The SDGs must leave no one behind
Many of the poorest and most marginalised groups have not benefitted enough from progress on the Millennium Development Goals. Tanvi Bhatkal of the Overseas Development Institute (ODI) explains why a shift in attitude and policy is needed.
In September, governments from around the world met at the United Nations General Assembly to adopt the Sustainable Development Goals (SDGs). As part of the proceedings, a high level event took place on ‘leave no one behind’ – a global agenda to reveal those most marginalised from development over the Millennium Development Goal (MDG) era and ensure they are not left behind in the next global drive to deliver progress for all.
A recent ODI report underlines just how deeply entrenched marginalisation is, how vulnerabilities often overlap to amplify disadvantages, and just how little we know about some groups that are likely to be deprived. A new ODI film, made in Ghana and shown at the high level event and accompanying the report, illustrates what life can be like when you’re part of a group being ‘left behind’.
Excluded from progress
Overall, over the last 15 years, there has been significant progress in reducing poverty in terms of income and in relation to health, education and living standards. Yet, the experiences of different groups and individuals within countries diverge. And many of the poorest and most marginalised groups have not benefitted enough from progress.
The new SDGs explicitly recognise the disadvantages faced by certain groups and stress the need to leave no one behind. They identify a series of groups that are over-represented across several indicators of deprivation, including older people, people with disabilities, ethnic and religious minorities, women and girls, and sexual minorities, among others.
For instance, a study across 33 countries found that more than two thirds of people marginalised in education and health lived in households where the ‘head’ was a member of an ‘ethnic minority group’.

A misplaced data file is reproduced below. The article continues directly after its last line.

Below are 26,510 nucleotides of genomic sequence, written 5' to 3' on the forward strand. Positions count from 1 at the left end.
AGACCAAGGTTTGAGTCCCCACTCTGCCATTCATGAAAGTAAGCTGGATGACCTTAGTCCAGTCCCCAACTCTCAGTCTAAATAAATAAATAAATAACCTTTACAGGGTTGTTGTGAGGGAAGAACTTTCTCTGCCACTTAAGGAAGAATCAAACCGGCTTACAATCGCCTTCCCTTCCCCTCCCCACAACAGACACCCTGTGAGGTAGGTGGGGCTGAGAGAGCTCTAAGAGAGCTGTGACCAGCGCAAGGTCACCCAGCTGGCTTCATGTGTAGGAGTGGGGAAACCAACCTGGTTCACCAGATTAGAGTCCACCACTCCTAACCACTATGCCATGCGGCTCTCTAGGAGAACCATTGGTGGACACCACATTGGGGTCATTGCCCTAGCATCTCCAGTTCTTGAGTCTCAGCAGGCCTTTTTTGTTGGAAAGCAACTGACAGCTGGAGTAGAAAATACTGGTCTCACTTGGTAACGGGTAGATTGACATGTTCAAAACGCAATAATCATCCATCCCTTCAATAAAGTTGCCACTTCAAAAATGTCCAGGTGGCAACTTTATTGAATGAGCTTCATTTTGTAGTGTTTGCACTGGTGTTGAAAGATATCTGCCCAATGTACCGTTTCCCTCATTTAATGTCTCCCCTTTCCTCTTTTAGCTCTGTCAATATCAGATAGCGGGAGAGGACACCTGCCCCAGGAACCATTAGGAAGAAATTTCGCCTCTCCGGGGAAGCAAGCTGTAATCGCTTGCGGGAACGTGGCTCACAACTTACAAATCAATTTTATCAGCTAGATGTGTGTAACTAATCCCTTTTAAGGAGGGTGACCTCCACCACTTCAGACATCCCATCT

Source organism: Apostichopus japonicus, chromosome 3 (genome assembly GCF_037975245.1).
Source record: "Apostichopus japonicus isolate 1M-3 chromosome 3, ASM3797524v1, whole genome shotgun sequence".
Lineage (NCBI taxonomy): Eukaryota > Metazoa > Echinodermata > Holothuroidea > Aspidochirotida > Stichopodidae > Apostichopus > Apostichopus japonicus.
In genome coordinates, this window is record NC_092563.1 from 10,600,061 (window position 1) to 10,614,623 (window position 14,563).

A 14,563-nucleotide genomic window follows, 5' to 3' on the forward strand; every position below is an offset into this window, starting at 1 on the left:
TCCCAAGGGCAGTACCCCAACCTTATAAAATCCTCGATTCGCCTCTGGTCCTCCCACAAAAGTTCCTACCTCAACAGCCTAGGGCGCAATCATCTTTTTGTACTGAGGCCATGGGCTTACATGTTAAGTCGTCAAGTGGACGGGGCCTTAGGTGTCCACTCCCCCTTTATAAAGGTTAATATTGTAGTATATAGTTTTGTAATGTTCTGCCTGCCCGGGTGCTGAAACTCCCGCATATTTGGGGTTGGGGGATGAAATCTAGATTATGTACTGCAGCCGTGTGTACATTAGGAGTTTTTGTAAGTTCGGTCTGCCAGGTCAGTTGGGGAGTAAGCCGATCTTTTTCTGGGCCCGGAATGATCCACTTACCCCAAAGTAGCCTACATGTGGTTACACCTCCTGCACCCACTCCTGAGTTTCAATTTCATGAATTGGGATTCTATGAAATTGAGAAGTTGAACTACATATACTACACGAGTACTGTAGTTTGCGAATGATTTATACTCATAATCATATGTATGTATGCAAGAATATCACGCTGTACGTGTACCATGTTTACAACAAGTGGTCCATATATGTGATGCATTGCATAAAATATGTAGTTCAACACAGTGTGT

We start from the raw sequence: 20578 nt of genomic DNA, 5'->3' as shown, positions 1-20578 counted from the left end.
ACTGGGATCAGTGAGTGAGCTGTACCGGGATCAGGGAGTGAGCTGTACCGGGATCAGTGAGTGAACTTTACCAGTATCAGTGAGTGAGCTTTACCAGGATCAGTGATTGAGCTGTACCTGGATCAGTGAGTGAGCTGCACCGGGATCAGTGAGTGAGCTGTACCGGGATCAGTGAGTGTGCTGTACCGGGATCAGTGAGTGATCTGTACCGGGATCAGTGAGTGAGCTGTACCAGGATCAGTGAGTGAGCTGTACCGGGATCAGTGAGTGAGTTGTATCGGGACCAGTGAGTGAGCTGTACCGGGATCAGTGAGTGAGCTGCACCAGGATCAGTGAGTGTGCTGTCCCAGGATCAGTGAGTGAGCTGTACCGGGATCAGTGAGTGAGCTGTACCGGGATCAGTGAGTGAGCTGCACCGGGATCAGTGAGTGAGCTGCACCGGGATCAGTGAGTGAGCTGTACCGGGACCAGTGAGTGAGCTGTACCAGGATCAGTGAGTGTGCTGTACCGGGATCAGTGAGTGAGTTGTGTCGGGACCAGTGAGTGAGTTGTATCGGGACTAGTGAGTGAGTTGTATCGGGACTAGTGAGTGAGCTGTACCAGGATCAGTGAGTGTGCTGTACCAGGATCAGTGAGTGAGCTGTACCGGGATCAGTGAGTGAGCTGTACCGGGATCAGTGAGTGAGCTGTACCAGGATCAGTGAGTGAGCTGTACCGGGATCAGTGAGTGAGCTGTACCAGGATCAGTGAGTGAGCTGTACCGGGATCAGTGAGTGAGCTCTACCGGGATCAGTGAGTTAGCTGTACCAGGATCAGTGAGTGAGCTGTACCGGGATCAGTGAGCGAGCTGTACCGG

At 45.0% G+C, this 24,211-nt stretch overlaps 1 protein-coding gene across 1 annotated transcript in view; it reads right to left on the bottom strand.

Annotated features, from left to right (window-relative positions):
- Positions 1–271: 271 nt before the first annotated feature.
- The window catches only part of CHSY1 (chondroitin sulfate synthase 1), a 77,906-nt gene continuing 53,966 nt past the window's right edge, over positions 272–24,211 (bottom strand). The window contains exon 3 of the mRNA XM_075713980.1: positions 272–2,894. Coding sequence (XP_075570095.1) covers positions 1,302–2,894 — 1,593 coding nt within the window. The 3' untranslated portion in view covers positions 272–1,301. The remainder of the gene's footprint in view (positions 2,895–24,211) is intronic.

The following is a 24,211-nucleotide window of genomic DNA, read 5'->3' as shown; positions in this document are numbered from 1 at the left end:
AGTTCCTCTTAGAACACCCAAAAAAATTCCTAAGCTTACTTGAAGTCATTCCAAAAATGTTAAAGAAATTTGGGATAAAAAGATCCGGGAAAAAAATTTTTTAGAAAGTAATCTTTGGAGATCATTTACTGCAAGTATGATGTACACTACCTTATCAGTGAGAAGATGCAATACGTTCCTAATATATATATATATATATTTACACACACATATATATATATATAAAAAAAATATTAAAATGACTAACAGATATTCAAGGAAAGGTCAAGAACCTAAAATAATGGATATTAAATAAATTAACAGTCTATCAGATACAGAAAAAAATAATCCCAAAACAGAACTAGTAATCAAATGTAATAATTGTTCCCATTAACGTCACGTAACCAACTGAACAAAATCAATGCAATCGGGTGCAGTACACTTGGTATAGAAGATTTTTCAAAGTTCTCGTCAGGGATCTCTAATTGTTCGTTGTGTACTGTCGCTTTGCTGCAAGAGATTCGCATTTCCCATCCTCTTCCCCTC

About a third of children out of school are disabled and people with disabilities complete fewer years of schooling on average.
Only one in five older people have a pension, according to UNFPA and HelpAge International, and this share is even lower in developing countries.
Further, all people belonging to a particular group do not experience exclusion equally. Intersections of group-based characteristics often overlap, leading to considerable disparities within groups.
A universal perspective
Marginalisation is an issue not only restricted to developing countries: developed countries also have pockets of marginalisation. For instance, a study across 11 European countries showed that the share of Roma people at risk of poverty (with under 60 per cent of national median income) was between 78 per cent and 97 per cent, compared to national averages of between 10 per cent and 22 per cent. In the United States, while 10 per cent of the general population identify as LBGT, this number rises to 40 per cent among youth who are homeless.
Disadvantaged groups also often face high levels of distrust and discrimination based on their identity. For instance, in the World Values Survey conducted between 2010 and 2014, more than half of respondents in 39 out of 59 countries reported that they did not trust people of a different nationality from them. In 60 countries, on average, 4 in 10 people expressed the view that when jobs are scarce, men have a greater right to work than women.
Progress will need to reach the bottom billion to ensure that no one is left behind by 2030. This will entail a normative shift in entrenched attitudes and concerted policies to improve the access of disadvantaged groups to social, economic and political opportunities. Every person counts and deserves a fair chance in life, no matter who they are or where they live.
Read the Eldis series on the Sustainable Development Goals here on the blog.
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